It was the first time for the 6th graders at Indira International School when their class teacher, Mrs. Mittal, encouraged them to ‘run for elections’ for class monitor.
The next day, contestant 1, Maya said, “I want to be monitor because I want to be the boss of all of you.” Alisha then took centerstage and said she wanted to ‘serve’ the class. When Maya asked Alisha what ‘serving the class meant’ Alisha froze and said she didn’t know. Dev looked at the 40 kids in front of him, froze, ran back to his seat, put his head down, and decided not to contest. Finally, contestant 4, Billu announced, “I will buy chocolates for everyone and Fantas also.” After recess, Alisha withdrew her candidacy.
The elections were set a week later.
Maya hustled her former rivals Alisha and Dev, made posters that read, “Maya for class 4A Monitor” and slapped them all over the lockers, the corridors, and the gym. After an informal poll, Maya promised to get lockers for her class (their school allowed lockers only for those in the 9th grade and up), cellphones in class, e-books instead of actual books, and more.
Billu bought everyone Fanta and chocolates.
On the day of the elections, Maya and Billu made their final pitch. Maya stood with Dev and Alisha next to her and thanked her ‘team’ for making over 50 posters, designing the petition for lockers for 6th graders, cellphones in class, and e-books. She announced she would be the best monitor ever and waited expectantly. Her classmates yawned, and some napped before Mrs. Mittal gave them her famous stink-eye and they burst into applause.
Billu carried a huge bag to the stage and announced, “Free chocolates for all!” and distributed them to a rapturous class.
It wasn’t even close. Maya got one vote. Hers. Even Dev and Alisha voted for Billu.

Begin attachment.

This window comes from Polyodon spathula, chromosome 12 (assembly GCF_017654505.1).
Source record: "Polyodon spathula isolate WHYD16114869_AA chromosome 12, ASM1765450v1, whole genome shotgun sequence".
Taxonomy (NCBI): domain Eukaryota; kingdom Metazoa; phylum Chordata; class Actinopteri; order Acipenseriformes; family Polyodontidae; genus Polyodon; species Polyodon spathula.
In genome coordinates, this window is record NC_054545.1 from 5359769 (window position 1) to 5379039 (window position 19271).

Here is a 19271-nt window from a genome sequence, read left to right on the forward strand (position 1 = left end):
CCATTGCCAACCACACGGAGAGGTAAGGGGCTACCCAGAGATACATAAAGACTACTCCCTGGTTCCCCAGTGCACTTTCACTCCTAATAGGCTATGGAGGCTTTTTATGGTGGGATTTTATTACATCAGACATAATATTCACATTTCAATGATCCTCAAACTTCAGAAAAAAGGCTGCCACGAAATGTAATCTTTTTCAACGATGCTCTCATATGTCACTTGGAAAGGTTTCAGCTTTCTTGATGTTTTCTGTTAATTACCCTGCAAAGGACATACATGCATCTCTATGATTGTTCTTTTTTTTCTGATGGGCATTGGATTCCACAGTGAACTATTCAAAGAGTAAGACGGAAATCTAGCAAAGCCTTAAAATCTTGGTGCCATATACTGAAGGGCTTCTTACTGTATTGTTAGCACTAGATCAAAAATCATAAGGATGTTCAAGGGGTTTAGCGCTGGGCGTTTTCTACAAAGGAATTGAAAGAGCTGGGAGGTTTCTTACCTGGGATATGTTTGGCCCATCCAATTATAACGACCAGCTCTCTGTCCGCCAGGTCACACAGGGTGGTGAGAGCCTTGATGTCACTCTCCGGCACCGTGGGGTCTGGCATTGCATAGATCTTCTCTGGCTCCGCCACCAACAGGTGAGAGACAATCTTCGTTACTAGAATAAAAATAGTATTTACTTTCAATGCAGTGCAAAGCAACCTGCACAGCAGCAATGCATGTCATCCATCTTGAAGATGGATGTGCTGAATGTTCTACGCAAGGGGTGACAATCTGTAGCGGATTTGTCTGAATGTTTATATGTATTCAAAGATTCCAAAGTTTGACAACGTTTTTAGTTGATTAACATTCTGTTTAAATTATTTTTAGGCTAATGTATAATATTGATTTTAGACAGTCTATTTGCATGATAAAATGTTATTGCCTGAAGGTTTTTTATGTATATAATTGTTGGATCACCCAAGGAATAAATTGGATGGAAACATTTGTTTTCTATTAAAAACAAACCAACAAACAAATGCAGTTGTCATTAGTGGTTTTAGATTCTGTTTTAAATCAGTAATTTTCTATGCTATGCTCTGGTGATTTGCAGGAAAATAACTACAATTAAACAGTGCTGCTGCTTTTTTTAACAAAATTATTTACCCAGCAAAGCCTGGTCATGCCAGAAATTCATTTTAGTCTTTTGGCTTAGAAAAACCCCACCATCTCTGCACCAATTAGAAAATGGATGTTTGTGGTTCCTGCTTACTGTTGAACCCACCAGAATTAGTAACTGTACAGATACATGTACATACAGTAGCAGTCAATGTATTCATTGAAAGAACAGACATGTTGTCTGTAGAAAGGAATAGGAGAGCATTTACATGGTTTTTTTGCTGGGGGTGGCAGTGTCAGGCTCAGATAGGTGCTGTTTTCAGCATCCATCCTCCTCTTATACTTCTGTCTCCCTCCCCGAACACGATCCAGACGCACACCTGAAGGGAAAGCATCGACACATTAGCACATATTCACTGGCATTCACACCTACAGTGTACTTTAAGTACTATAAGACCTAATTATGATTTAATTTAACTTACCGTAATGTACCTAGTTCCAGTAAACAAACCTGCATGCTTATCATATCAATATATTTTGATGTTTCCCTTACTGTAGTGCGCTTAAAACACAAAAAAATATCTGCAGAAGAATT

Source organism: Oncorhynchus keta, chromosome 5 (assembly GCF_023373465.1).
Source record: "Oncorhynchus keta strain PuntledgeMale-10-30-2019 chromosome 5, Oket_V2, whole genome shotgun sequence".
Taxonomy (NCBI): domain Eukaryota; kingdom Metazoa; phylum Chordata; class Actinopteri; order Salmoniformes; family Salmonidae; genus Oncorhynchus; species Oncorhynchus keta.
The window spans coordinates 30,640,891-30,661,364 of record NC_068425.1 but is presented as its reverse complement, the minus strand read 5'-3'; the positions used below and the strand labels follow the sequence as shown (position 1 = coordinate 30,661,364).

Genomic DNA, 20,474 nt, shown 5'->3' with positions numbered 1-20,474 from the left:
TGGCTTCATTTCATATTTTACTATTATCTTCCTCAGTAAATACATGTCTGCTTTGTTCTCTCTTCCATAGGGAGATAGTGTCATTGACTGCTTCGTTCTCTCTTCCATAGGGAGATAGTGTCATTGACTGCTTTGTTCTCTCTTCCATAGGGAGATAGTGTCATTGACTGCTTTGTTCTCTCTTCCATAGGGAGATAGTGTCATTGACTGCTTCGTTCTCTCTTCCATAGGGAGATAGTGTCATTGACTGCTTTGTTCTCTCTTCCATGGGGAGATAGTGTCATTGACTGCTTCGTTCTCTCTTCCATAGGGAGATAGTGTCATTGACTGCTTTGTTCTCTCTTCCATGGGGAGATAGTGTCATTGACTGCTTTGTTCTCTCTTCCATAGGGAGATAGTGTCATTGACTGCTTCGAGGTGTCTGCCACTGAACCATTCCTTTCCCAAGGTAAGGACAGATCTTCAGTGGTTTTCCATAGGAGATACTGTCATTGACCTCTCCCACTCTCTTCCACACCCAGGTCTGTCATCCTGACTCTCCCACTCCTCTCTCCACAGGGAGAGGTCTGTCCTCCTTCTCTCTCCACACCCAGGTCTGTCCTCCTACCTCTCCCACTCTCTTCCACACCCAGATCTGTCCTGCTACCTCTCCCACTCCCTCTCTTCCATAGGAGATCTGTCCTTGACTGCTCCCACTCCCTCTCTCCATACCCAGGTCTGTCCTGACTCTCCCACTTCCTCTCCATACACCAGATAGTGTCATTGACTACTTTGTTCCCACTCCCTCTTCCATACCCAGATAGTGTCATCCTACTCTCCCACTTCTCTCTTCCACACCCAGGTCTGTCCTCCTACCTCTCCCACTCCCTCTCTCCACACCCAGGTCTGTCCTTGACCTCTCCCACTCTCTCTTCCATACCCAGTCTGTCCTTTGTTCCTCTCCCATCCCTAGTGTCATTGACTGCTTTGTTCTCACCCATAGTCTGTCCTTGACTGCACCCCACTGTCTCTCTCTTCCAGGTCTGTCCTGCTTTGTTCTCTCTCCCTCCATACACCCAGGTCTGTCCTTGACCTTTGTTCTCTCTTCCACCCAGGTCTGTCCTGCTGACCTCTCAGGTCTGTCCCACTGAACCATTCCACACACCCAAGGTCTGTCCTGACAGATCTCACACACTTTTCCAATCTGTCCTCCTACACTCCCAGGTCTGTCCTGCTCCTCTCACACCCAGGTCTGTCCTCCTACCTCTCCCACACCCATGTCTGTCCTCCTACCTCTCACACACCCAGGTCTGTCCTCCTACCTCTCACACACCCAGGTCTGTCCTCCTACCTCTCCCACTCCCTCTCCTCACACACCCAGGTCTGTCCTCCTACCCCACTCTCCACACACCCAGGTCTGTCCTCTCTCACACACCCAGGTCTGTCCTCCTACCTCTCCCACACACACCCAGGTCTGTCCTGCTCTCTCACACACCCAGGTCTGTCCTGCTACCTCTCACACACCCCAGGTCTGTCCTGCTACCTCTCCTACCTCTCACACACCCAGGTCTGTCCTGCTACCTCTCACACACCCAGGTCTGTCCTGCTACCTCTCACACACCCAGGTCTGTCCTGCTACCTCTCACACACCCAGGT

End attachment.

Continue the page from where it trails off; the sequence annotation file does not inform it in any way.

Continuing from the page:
A chastened Mrs. Mittal announced, “This was a truly democratic election. The campaigning was sketchy, and the best candidate did not win but you have spoken. Billu is your new class monitor.”
She beckoned to Billu to make the acceptance speech. Before he spoke Maya rushed to him and spoke to him animatedly. Finally, he addressed the class and said, “I’m tired. Maya will be the monitor. She has plans and everything.”
Mrs. Mittal was shocked, but it was business as usual for the class. They shuffled their feet, pulled a week-old bubblegum from under the desk that they had stuck and surreptitiously shoved it inside their mouths, and dug their noses when a focused Maya announced importantly, “Thank you Billu. You’ve made the right decision.”
She then told Alisha and Dev, “Bring paper and pencil for our first meeting after class today.”
Later, Mrs. Mittal accosted Billu about dropping out. He shrugged, “Maya promised me her allowance for the next two weeks.” He yawned and went back to shoving his face with the chocolates he’d bought to win the class elections.
Roopa writes essays, opinions, humor, and fiction. Her fiction, satire, and creative non-fiction essays are published on Outlook, A Thin Slice of Anxiety, Writer’s Blokke, Kitaab, Eksentrika, Women’s Web, and more. She now has a weekly opinion column on Elephant Journal. Her humor is published on Slackjaw, Frazzled, Greener Pastures Magazine, The Haven, and more. She refers to herself in the 3rd person, is fiercely competitive, and f*cking loves and hates amazing writers. Check out her gems at www.themessyoptimist.com
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